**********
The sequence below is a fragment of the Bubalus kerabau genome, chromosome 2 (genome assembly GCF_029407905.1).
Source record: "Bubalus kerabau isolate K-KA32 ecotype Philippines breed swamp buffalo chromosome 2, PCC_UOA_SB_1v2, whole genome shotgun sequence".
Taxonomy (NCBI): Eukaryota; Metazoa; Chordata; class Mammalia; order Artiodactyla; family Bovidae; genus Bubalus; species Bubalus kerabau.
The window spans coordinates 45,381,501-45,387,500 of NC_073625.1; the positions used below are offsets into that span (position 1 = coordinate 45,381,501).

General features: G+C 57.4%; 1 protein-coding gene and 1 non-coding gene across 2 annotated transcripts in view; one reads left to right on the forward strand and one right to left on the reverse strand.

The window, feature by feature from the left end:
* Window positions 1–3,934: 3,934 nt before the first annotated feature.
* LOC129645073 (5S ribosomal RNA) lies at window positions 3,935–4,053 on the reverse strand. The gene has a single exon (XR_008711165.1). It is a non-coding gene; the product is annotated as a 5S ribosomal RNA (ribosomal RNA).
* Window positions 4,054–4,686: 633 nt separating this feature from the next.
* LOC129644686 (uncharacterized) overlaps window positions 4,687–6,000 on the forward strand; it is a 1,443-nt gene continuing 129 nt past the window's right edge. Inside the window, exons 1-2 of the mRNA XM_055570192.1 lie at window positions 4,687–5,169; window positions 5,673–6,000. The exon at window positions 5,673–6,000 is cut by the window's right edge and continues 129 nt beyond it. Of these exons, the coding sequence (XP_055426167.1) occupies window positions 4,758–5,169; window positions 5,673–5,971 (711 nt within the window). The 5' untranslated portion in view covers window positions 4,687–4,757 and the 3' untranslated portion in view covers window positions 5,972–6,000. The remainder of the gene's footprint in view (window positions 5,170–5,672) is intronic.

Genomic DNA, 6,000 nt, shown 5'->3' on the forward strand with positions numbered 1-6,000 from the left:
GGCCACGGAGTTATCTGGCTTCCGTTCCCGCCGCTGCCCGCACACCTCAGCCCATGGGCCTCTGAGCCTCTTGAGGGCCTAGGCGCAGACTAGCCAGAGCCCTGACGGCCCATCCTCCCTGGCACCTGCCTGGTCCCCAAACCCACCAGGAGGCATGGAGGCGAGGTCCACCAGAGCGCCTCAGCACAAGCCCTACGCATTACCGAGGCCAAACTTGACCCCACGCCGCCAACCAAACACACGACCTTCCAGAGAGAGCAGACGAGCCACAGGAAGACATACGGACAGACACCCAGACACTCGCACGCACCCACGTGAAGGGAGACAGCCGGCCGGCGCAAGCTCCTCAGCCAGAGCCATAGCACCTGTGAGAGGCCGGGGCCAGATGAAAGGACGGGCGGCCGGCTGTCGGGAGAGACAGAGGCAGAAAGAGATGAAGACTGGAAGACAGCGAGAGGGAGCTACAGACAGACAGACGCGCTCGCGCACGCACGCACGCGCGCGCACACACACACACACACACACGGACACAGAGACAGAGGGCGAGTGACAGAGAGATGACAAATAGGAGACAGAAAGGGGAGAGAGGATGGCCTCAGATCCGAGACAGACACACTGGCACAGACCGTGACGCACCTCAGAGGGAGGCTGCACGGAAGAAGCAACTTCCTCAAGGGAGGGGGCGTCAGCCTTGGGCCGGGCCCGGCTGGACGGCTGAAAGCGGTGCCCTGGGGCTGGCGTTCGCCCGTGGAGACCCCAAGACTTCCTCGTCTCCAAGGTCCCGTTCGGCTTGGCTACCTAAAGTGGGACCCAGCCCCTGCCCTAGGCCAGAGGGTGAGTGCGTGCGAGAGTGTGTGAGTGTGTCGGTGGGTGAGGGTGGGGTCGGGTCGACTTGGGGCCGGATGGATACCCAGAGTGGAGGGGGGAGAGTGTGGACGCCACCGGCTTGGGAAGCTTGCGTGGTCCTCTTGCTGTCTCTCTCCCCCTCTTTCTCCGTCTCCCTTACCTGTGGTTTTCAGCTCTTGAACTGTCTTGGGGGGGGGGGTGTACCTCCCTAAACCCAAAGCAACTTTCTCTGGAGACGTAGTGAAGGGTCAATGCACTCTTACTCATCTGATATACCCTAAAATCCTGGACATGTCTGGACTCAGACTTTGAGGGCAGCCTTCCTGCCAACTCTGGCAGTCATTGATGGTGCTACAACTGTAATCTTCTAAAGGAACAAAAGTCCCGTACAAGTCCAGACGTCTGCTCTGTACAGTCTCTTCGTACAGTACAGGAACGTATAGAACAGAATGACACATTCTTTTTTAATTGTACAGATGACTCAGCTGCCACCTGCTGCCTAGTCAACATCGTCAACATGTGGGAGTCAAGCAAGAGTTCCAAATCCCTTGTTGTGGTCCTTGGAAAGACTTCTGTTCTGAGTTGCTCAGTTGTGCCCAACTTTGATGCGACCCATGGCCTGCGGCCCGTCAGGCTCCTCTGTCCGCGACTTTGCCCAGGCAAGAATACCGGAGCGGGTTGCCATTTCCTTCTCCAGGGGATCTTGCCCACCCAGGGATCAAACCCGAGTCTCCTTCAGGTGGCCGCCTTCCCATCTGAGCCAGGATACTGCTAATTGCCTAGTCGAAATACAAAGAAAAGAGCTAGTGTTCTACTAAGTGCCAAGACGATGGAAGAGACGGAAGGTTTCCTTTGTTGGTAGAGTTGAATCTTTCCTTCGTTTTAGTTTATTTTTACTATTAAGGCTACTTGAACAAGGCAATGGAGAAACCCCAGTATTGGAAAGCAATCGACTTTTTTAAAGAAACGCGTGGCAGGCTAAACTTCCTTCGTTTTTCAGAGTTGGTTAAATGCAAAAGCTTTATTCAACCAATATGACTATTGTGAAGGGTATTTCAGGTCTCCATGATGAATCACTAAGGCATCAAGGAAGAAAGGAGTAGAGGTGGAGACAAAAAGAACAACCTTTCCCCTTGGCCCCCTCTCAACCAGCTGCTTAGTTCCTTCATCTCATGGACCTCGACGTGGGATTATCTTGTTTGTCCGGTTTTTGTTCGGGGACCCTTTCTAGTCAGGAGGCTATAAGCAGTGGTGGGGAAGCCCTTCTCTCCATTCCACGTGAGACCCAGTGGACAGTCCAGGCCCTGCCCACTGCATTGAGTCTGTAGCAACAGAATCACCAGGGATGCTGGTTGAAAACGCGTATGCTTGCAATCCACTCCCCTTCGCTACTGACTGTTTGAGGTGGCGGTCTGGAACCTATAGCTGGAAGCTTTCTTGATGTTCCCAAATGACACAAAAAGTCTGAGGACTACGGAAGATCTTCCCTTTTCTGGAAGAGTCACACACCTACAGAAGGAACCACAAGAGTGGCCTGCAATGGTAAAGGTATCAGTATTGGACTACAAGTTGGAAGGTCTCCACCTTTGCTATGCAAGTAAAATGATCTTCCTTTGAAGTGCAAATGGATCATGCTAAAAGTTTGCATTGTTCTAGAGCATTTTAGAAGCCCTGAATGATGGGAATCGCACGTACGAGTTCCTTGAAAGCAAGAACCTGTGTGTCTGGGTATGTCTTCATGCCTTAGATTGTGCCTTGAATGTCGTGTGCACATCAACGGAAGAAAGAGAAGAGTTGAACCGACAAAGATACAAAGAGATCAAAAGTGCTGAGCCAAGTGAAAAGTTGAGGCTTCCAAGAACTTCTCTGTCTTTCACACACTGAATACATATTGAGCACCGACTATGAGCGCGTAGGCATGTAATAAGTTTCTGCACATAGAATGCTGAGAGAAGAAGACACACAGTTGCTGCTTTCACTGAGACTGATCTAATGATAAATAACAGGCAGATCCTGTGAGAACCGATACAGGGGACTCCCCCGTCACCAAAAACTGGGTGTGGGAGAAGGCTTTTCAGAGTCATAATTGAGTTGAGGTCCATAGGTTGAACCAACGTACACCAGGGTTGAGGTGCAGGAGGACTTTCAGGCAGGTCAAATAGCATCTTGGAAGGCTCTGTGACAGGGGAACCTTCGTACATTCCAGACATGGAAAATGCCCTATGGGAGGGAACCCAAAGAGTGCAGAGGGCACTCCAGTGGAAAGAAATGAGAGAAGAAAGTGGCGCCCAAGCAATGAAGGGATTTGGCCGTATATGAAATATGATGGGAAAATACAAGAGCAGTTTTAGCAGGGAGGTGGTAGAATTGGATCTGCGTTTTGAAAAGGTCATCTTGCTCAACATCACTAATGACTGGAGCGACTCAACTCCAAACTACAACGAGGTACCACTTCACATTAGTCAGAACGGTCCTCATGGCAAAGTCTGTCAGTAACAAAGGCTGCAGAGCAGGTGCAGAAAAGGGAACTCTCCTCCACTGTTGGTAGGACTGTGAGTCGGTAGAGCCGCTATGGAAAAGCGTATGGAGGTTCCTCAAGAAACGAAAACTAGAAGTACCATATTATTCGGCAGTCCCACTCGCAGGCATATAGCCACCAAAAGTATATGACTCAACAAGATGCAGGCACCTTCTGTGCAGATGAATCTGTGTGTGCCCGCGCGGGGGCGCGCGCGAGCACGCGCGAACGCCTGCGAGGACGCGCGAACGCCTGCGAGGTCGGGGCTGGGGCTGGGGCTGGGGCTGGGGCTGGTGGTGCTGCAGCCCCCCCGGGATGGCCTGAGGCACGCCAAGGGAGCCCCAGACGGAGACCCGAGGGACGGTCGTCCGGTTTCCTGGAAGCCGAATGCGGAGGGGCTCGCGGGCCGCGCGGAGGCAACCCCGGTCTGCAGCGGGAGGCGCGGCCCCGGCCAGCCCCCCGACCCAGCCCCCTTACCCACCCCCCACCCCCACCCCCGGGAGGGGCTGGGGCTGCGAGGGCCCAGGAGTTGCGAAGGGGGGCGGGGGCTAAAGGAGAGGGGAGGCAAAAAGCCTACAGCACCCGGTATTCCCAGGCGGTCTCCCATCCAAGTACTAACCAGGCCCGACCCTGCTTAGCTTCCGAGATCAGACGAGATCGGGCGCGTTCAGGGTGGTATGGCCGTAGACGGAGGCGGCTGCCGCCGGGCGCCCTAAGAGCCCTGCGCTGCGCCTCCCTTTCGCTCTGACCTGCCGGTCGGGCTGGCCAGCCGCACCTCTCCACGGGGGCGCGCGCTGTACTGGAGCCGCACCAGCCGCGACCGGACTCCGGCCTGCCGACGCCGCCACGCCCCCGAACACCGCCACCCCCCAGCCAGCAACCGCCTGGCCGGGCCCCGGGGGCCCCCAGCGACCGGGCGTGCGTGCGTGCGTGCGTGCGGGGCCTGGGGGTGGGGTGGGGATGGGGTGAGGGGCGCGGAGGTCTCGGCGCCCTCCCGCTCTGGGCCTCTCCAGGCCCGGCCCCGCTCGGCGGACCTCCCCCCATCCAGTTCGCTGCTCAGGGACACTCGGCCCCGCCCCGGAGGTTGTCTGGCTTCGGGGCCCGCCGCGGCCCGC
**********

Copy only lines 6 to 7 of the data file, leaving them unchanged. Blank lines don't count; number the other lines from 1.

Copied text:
The window, feature by feature from the left end:
* Window positions 1–3,934: 3,934 nt before the first annotated feature.